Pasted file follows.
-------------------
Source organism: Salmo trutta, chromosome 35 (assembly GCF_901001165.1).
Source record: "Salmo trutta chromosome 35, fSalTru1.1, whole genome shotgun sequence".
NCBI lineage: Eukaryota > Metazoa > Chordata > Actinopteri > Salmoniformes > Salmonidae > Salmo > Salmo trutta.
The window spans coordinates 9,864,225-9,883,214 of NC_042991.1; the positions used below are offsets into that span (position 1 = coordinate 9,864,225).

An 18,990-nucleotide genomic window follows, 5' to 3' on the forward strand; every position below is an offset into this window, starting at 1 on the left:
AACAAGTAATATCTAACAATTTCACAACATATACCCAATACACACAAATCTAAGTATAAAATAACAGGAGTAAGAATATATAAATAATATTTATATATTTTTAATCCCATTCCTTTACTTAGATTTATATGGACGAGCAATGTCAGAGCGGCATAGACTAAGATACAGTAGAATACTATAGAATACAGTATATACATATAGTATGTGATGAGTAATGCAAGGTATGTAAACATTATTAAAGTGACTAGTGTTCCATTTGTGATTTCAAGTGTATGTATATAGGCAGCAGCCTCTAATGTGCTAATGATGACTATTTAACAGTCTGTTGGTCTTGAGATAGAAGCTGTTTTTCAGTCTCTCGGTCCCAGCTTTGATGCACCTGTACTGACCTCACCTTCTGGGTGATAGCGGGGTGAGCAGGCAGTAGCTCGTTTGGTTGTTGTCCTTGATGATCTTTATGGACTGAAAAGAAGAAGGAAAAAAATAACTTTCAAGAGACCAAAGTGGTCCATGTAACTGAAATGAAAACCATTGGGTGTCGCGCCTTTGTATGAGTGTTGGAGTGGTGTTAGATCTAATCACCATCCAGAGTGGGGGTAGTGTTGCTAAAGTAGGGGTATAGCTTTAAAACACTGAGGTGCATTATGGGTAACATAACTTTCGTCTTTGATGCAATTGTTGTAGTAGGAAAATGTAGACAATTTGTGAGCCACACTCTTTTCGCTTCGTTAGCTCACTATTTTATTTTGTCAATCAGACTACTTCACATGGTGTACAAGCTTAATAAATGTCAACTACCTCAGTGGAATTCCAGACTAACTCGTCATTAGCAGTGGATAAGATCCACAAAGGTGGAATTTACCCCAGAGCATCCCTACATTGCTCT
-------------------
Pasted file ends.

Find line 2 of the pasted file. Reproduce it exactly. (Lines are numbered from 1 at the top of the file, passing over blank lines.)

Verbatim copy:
Source record: "Salmo trutta chromosome 35, fSalTru1.1, whole genome shotgun sequence".